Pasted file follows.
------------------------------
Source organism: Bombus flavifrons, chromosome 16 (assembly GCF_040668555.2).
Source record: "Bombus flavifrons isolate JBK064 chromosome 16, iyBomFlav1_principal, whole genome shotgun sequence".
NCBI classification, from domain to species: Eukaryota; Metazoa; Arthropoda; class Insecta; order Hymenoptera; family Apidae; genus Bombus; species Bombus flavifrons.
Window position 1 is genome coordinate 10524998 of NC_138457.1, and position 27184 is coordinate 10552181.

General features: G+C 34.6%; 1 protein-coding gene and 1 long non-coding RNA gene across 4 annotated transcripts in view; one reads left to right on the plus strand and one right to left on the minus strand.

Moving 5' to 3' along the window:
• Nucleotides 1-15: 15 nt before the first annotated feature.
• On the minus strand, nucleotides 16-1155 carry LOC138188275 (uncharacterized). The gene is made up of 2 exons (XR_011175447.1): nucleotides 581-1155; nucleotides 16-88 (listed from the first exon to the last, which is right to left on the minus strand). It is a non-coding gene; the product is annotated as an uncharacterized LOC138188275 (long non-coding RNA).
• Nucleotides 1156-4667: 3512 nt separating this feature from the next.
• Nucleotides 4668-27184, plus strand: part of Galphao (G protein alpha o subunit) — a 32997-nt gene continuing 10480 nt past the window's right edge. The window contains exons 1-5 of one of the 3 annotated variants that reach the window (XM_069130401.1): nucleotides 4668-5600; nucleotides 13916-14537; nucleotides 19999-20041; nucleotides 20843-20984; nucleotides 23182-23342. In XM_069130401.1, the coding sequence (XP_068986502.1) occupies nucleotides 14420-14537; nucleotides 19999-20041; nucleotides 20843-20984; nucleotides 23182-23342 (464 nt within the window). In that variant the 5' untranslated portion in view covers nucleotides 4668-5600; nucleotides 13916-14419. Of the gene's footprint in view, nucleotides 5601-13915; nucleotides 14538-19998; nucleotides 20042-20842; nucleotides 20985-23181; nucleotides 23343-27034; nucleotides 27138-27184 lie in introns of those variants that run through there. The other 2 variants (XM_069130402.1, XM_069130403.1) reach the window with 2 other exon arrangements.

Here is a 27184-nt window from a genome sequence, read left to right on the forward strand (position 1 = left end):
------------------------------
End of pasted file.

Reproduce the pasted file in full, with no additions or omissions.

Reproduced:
Source organism: Bombus flavifrons, chromosome 16 (assembly GCF_040668555.2).
Source record: "Bombus flavifrons isolate JBK064 chromosome 16, iyBomFlav1_principal, whole genome shotgun sequence".
NCBI classification, from domain to species: Eukaryota; Metazoa; Arthropoda; class Insecta; order Hymenoptera; family Apidae; genus Bombus; species Bombus flavifrons.
Window position 1 is genome coordinate 10524998 of NC_138457.1, and position 27184 is coordinate 10552181.

General features: G+C 34.6%; 1 protein-coding gene and 1 long non-coding RNA gene across 4 annotated transcripts in view; one reads left to right on the plus strand and one right to left on the minus strand.

Moving 5' to 3' along the window:
• Nucleotides 1-15: 15 nt before the first annotated feature.
• On the minus strand, nucleotides 16-1155 carry LOC138188275 (uncharacterized). The gene is made up of 2 exons (XR_011175447.1): nucleotides 581-1155; nucleotides 16-88 (listed from the first exon to the last, which is right to left on the minus strand). It is a non-coding gene; the product is annotated as an uncharacterized LOC138188275 (long non-coding RNA).
• Nucleotides 1156-4667: 3512 nt separating this feature from the next.
• Nucleotides 4668-27184, plus strand: part of Galphao (G protein alpha o subunit) — a 32997-nt gene continuing 10480 nt past the window's right edge. The window contains exons 1-5 of one of the 3 annotated variants that reach the window (XM_069130401.1): nucleotides 4668-5600; nucleotides 13916-14537; nucleotides 19999-20041; nucleotides 20843-20984; nucleotides 23182-23342. In XM_069130401.1, the coding sequence (XP_068986502.1) occupies nucleotides 14420-14537; nucleotides 19999-20041; nucleotides 20843-20984; nucleotides 23182-23342 (464 nt within the window). In that variant the 5' untranslated portion in view covers nucleotides 4668-5600; nucleotides 13916-14419. Of the gene's footprint in view, nucleotides 5601-13915; nucleotides 14538-19998; nucleotides 20042-20842; nucleotides 20985-23181; nucleotides 23343-27034; nucleotides 27138-27184 lie in introns of those variants that run through there. The other 2 variants (XM_069130402.1, XM_069130403.1) reach the window with 2 other exon arrangements.

Here is a 27184-nt window from a genome sequence, read left to right on the forward strand (position 1 = left end):